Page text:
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How to Adapt to Change – Why Constant Retrospectives Matter

Courtney Beasley

Time and time again, we’ve all heard the saying “the only thing constant in life is change”, but what isn’t often heard as a follow-up is that unless we embrace change, especially as marketers, progress is harder to reach.

Over the last month, a lot of unexpected changes have been thrown our way. In order to adapt, marketers have had no choice but to move quickly and adjust their strategies throughout this transitional period to meet the new needs of their audiences. However, when marketing activities are moving a mile a minute, it’s crucial that you still take a second to step back and formally assess whether those activities have been effective in hitting your goals, and how you can continue to modify them to be successful moving forward.

Retrospectives are a great way to evaluate and capture key learnings from a marketing campaign, which you can then implement for future iterations. Before we share our recommendations for how to best run a full retrospective, let’s first examine what retrospectives really are – and why they are a key component to strengthening your marketing strategy during this time.

What are marketing retrospectives and why do they matter?

Originating from the Greek word retrospectare, which translates to “look back,” retrospectives are team meetings designed to help you assess the performance of a campaign or marketing initiative, and identify actionable ways to improve for the next phase in the campaign or the next time a similar project is executed. As marketers continue to adjust their programs during this time, retrospectives are an essential way to ensure you’re making effective decisions and pivots that will yield the best results.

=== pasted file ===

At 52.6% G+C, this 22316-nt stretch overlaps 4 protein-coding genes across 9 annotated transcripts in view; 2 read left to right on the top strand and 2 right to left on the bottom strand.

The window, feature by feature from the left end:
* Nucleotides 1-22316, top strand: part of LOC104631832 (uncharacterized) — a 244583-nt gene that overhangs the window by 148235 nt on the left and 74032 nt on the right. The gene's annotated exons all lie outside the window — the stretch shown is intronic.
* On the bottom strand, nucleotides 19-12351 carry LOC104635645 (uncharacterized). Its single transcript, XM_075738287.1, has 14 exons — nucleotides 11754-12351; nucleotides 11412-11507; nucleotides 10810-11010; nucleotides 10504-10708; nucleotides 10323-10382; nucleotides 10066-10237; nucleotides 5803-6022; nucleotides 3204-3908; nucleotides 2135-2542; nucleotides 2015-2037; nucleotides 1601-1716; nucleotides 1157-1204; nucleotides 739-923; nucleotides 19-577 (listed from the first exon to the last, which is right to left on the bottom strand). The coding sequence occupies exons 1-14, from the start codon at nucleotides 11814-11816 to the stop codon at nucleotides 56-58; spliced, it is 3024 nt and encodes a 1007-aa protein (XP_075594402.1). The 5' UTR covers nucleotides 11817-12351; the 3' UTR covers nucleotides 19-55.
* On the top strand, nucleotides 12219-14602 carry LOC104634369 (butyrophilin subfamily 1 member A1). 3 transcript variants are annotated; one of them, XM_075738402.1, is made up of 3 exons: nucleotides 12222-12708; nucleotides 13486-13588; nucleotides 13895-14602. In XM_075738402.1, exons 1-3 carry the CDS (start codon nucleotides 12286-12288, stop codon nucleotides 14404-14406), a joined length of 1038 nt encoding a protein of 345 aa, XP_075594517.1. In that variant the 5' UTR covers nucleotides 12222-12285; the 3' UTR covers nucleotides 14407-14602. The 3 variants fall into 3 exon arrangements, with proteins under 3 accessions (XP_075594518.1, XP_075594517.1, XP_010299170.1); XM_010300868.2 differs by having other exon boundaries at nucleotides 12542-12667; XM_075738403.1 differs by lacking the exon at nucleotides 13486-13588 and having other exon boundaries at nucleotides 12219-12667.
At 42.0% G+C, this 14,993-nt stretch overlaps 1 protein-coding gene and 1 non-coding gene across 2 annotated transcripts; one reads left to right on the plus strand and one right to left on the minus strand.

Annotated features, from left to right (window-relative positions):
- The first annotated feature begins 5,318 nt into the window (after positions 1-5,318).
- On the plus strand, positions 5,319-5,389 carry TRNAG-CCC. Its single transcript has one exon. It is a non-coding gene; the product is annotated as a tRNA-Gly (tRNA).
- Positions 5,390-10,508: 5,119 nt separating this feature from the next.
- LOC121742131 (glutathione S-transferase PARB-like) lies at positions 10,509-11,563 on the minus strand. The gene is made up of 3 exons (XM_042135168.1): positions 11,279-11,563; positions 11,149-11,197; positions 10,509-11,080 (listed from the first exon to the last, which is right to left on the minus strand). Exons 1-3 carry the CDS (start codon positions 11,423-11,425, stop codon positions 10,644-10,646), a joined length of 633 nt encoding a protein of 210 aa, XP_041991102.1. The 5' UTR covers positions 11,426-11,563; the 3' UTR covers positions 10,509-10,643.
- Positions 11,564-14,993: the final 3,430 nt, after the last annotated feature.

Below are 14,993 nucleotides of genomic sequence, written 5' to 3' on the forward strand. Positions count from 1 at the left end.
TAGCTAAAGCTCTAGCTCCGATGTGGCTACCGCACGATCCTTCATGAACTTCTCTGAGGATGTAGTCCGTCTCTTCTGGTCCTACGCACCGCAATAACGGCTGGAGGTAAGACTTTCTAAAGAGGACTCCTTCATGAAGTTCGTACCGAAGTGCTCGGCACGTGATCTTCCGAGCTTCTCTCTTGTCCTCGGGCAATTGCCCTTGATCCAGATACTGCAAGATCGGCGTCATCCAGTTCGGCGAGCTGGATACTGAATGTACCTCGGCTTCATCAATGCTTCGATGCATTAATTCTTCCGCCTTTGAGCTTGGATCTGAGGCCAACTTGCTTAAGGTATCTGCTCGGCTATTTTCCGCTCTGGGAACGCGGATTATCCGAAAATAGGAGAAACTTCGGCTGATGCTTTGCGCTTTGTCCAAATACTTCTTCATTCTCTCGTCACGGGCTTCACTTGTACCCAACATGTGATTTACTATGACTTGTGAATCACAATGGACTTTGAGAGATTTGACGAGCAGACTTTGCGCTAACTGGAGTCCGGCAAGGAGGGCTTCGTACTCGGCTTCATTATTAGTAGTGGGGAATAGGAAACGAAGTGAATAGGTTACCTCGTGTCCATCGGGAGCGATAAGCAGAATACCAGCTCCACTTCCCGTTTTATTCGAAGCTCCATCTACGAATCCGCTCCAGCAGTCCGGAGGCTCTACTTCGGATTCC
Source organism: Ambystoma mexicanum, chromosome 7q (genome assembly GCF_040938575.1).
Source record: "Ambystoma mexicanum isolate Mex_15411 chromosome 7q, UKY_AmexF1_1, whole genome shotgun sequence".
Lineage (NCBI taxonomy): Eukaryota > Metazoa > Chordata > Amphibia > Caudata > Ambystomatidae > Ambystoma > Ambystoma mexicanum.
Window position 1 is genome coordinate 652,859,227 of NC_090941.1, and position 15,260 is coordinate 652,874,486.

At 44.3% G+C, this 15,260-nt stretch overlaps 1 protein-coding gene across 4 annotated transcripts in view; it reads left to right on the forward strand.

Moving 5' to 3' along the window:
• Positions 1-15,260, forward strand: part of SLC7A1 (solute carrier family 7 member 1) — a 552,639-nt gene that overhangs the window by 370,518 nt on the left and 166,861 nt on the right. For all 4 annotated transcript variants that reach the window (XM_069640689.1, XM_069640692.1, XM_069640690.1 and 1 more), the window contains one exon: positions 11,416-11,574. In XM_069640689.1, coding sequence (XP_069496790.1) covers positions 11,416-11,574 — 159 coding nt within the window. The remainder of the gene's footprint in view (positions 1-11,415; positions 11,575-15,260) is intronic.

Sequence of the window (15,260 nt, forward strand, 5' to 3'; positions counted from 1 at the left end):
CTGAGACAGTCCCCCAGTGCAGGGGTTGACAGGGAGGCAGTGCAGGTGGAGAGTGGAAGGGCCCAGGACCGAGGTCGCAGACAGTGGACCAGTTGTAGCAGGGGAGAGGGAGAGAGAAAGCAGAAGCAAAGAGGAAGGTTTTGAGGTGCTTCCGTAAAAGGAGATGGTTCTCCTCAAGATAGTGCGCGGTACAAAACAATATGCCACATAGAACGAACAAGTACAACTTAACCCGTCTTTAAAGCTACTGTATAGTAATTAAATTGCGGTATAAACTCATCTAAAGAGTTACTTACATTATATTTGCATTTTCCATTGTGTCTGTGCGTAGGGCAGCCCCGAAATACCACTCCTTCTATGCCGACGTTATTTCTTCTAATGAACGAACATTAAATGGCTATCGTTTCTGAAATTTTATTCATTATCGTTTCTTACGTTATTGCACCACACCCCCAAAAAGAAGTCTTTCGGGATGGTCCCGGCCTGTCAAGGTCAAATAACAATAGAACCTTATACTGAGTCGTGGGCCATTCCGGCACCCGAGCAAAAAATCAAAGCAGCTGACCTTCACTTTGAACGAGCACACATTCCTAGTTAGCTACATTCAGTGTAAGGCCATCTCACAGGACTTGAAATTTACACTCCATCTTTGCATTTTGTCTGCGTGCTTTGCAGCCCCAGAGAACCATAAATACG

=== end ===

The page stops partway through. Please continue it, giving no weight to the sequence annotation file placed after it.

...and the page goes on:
Retrospectives offer teams the opportunity to talk through all processes that have taken place throughout the campaign while analyzing what has worked and what hasn’t, following by and determining how to best move forward. While you may evaluate the success of your marketing campaign throughout its duration, setting time aside for this type of designated review after the completion of a campaign ensures it gets done consistently. You don’t have to wait until the campaign is over to discuss improvements, but retrospectives are helpful for analyzing the marketing activity as a whole and assessing its effectiveness in its entirety.

Not only do retrospectives help with improving your campaign’s performance, but they also help with improving the relationships on your team. The best retrospectives are ones where everyone is prepared to have a constructive dialogue about what necessary changes must be made to ensure the team is successful moving forward. By requiring teams to discuss problems and success stories openly, retrospectives can create transparency and trust amongst team members, and ultimately bring teams closer together.

How to run a productive retrospective